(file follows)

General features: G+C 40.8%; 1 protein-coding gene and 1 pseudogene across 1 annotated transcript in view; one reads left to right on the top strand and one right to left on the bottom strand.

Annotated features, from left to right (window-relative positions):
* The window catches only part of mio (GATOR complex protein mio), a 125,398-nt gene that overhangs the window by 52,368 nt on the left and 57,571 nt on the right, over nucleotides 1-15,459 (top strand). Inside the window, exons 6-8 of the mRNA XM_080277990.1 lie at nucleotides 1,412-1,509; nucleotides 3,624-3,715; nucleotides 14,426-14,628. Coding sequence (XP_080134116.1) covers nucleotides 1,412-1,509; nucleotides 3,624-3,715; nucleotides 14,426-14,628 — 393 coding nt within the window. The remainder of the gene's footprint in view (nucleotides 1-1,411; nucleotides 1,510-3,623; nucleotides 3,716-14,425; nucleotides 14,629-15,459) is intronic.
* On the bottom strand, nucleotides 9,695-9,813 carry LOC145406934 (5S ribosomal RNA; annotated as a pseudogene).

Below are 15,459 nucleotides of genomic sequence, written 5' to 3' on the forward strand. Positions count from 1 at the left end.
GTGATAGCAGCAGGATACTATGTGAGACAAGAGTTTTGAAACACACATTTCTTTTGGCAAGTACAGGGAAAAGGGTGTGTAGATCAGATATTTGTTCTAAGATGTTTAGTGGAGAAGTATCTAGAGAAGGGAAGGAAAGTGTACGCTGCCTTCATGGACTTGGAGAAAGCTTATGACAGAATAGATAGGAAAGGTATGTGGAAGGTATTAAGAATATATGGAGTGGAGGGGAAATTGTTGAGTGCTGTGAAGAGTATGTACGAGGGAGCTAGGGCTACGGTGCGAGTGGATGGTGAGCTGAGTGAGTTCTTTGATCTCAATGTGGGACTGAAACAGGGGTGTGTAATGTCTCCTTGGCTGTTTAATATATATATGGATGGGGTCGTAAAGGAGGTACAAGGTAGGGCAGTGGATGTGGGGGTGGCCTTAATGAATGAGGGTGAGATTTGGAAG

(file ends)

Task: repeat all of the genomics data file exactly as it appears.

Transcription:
General features: G+C 40.8%; 1 protein-coding gene and 1 pseudogene across 1 annotated transcript in view; one reads left to right on the top strand and one right to left on the bottom strand.

Annotated features, from left to right (window-relative positions):
* The window catches only part of mio (GATOR complex protein mio), a 125,398-nt gene that overhangs the window by 52,368 nt on the left and 57,571 nt on the right, over nucleotides 1-15,459 (top strand). Inside the window, exons 6-8 of the mRNA XM_080277990.1 lie at nucleotides 1,412-1,509; nucleotides 3,624-3,715; nucleotides 14,426-14,628. Coding sequence (XP_080134116.1) covers nucleotides 1,412-1,509; nucleotides 3,624-3,715; nucleotides 14,426-14,628 — 393 coding nt within the window. The remainder of the gene's footprint in view (nucleotides 1-1,411; nucleotides 1,510-3,623; nucleotides 3,716-14,425; nucleotides 14,629-15,459) is intronic.
* On the bottom strand, nucleotides 9,695-9,813 carry LOC145406934 (5S ribosomal RNA; annotated as a pseudogene).

Below are 15,459 nucleotides of genomic sequence, written 5' to 3' on the forward strand. Positions count from 1 at the left end.
GTGATAGCAGCAGGATACTATGTGAGACAAGAGTTTTGAAACACACATTTCTTTTGGCAAGTACAGGGAAAAGGGTGTGTAGATCAGATATTTGTTCTAAGATGTTTAGTGGAGAAGTATCTAGAGAAGGGAAGGAAAGTGTACGCTGCCTTCATGGACTTGGAGAAAGCTTATGACAGAATAGATAGGAAAGGTATGTGGAAGGTATTAAGAATATATGGAGTGGAGGGGAAATTGTTGAGTGCTGTGAAGAGTATGTACGAGGGAGCTAGGGCTACGGTGCGAGTGGATGGTGAGCTGAGTGAGTTCTTTGATCTCAATGTGGGACTGAAACAGGGGTGTGTAATGTCTCCTTGGCTGTTTAATATATATATGGATGGGGTCGTAAAGGAGGTACAAGGTAGGGCAGTGGATGTGGGGGTGGCCTTAATGAATGAGGGTGAGATTTGGAAG